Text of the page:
An important aspect of how our work is apprehended is the medium through which it is transmitted. Artistic research has long struggled with this, sitting uncomfortably between the poles of pure artistic production and the conventional scholarly article. It might be said that, lacking its own ‘ecology’ of dissemination networks, it has had to parasitise upon those already in existence, whether scholarly or artistic. An important attempt to address this came a few years ago in the form of the Research Catalogue (RC) – the same online resource upon which this essay and its companion pieces have been published. Created and supported by the Society for Artistic Research (SAR), the RC, although it continues to host examples of through-written documents such as the present one, has primarily attempted to break out of the essay/article format and take as its frame of reference the exposition. The idea is that it should be a space where artworks can be curated and exhibited alongside expository material that gives them context, divulges their more esoteric meanings and imposes a ‘meta-meaning’ generated by the particular curatorial approach that is taken. An RC exposition can present finished material, but it can also document process and offer open-ended self-appraisals as to where the work stands, what it signifies and where it might lead. Despite its ongoing limitations in terms of user-friendliness, the RC offers an indication of where the future of a truly discipline-specific dissemination platform for artistic research might lie.

Of course, any such platform can never connect totally seamlessly with the work it presents. It remains to some extent a post hoc rationalisation of the ‘messiness of doing’, which this essay acknowledges in its very title. What the artist-researcher ‘knows’ in the execution of her artistic research is volatile, malleable and contingent; bringing it to an audience can only ever partially capture the metamorphic exhilaration and risk that accompanies this kind of knowledge. Aspects of the knowledge that are generated in ‘real time’ will inevitably be lost within the curatorial process. They will fall through the gap between doing and knowing which the exposition, literally, ‘exposes’. But this gap, both rhetorical and physical, may be precisely where much of the most poignant artistic research content lies, and I believe it is close to the essence of what we seek when we argue for the particularities of what is at stake in artistic research. The irony is that we can never fully grasp this; yet, that sense of a gap can sometimes be precisely what creates the most vivid sense of meaning, of value and of something being at stake.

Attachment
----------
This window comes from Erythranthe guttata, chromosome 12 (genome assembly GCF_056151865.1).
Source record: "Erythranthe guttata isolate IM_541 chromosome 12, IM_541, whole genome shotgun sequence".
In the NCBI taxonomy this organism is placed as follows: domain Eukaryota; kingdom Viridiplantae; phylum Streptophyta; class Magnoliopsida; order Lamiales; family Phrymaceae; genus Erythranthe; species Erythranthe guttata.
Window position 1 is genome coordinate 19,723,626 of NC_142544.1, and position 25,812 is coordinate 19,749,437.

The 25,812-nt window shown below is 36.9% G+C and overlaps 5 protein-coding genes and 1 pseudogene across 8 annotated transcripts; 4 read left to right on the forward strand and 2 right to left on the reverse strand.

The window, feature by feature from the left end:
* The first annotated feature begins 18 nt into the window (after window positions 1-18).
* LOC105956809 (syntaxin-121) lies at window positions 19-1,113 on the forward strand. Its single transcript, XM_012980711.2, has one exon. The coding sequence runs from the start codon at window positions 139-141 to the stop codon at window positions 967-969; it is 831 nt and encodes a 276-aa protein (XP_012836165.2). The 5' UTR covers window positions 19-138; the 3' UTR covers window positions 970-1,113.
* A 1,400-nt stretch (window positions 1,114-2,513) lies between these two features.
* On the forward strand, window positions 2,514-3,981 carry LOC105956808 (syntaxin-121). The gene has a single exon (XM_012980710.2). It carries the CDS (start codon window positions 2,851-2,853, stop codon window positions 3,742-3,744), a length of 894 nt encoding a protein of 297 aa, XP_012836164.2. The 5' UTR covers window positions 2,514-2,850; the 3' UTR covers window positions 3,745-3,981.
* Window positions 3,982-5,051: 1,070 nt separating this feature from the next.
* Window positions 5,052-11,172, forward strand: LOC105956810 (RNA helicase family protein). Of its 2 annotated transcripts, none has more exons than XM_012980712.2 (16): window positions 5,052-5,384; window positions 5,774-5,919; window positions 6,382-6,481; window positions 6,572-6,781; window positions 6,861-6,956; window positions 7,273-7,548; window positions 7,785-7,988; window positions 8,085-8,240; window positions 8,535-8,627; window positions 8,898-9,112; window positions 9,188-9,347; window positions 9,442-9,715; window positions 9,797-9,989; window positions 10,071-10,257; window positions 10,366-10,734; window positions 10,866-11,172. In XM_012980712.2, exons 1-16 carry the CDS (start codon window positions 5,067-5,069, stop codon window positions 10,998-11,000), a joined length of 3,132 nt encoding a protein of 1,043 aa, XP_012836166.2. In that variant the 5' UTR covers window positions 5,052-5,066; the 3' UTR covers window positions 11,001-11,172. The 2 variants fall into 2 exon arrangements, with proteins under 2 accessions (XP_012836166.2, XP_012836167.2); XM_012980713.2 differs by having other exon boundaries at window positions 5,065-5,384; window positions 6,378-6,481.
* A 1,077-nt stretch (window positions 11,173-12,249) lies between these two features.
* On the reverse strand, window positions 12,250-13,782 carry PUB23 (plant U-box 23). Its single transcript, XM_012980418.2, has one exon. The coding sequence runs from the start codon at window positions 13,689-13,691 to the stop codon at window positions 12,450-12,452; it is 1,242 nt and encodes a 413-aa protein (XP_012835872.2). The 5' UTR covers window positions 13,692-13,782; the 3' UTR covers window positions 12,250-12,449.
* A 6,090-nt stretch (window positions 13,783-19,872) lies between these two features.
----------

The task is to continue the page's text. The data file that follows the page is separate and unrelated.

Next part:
Value in art and ethics


At this point, then, we have gone far beyond Mick Wilson’s deriding of ‘narcissistic self- reflection and uncritical valorisation of artistic selfhood’ toward a communication that seeks to be specific, vivid and empathic, and which concerns itself with the ethical potential of artistic research. Art can carry within it the ‘stuff’, the material, of the ethical, not necessarily by taking an obvious position but through how that material manifests itself in terms of its inescapable historicity. As Mary Warnock writes:

We might take issue with Warnock around the question of power relations in terms of who pronounces upon that which is ‘shoddy’ or ‘creditable’, but we already know that one of the most important things that is occurring as artistic research is being developed and valorised is the emergence of a community of peers; it is this still very young community that must take up questions of ‘shoddiness’ or ‘creditworthiness’ in the face of external doubts, not just about the value of artistic research itself but about ‘expertise’ in general. Far from merely preserving expertise as a means of protecting old privilege, artistic research may well be offering its own conceptions of knowledge, skill and painstakingly acquired wisdom as a radical move against current political tendencies, thereby adding an extra layer of necessity to the act of giving a public account of itself.

The other point raised by Warnock concerns the value of sharing ideas and of creating the capacity to do so – which is important for us, since knowledge-sharing is a marker for research content. This capability relates to yet another quality that is needful in defence of our frail humanity, and that is the capacity for humans to be linked together by sympathetic, even empathic, understanding that need not constitute full agreement. As artists, we may be uniquely well-placed to remind society of something that, crucially, is a wellspring for creative imagination: our ability to ‘think and speak of that which is not in front of our eyes’.13